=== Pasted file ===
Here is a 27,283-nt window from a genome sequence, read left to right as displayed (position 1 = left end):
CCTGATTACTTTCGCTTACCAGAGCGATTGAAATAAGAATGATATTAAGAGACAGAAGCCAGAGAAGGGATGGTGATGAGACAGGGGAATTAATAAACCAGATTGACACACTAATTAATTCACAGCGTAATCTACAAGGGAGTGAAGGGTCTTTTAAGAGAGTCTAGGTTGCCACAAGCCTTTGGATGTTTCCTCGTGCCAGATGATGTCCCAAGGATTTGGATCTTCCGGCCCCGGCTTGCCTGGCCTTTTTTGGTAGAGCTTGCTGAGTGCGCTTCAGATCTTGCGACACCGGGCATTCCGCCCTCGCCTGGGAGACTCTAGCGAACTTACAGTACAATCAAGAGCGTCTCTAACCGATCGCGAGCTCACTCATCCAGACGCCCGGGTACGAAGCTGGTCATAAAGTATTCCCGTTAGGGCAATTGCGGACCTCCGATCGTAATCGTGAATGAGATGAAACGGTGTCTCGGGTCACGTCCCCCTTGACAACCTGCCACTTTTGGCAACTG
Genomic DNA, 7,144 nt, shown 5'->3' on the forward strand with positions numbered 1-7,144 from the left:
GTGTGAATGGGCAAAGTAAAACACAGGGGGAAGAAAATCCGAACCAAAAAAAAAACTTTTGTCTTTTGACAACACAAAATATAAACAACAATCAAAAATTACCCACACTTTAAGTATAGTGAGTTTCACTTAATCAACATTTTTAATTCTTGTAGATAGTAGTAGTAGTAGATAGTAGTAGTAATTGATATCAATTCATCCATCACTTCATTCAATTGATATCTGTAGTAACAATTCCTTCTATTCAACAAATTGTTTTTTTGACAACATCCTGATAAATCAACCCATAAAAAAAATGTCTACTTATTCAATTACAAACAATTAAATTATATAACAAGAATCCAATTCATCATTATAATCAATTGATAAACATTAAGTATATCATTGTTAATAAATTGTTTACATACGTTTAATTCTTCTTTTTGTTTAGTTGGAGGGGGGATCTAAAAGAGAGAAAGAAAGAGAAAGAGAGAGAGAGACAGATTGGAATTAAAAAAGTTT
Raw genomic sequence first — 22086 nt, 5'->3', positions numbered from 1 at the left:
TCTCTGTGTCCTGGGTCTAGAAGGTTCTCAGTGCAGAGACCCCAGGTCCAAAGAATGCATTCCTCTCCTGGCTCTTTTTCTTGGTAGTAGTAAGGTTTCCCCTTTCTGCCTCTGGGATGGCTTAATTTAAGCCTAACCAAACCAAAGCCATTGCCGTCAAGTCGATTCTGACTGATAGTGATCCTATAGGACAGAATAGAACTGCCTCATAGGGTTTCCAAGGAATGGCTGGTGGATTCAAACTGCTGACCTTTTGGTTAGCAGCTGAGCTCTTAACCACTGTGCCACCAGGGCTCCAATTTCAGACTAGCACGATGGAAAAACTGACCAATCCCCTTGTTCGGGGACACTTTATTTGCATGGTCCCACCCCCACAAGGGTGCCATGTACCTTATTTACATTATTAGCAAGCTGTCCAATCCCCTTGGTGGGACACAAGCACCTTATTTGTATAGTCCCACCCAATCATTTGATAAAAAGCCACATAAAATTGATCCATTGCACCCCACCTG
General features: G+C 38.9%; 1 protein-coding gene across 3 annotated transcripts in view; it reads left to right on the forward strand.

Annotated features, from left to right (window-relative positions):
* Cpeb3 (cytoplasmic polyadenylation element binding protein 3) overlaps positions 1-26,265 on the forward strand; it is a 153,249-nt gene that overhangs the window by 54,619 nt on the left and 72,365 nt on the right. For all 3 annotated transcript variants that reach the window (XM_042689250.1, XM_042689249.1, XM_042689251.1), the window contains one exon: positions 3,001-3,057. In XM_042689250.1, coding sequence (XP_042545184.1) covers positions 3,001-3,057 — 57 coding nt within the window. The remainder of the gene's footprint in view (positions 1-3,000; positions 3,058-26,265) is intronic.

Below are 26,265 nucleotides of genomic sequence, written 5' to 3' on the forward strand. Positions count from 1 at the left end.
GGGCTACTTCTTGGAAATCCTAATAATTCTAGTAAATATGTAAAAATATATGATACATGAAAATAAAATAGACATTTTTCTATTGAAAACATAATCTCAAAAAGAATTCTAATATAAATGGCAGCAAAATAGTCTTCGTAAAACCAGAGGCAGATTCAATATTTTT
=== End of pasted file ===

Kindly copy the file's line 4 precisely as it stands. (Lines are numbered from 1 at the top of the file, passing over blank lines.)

GTGTGAATGGGCAAAGTAAAACACAGGGGGAAGAAAATCCGAACCAAAAAAAAAACTTTTGTCTTTTGACAACACAAAATATAAACAACAATCAAAAATTACCCACACTTTAAGTATAGTGAGTTTCACTTAATCAACATTTTTAATTCTTGTAGATAGTAGTAGTAGTAGATAGTAGTAGTAATTGATATCAATTCATCCATCACTTCATTCAATTGATATCTGTAGTAACAATTCCTTCTATTCAACAAATTGTTTTTTTGACAACATCCTGATAAATCAACCCATAAAAAAAATGTCTACTTATTCAATTACAAACAATTAAATTATATAACAAGAATCCAATTCATCATTATAATCAATTGATAAACATTAAGTATATCATTGTTAATAAATTGTTTACATACGTTTAATTCTTCTTTTTGTTTAGTTGGAGGGGGGATCTAAAAGAGAGAAAGAAAGAGAAAGAGAGAGAGAGACAGATTGGAATTAAAAAAGTTT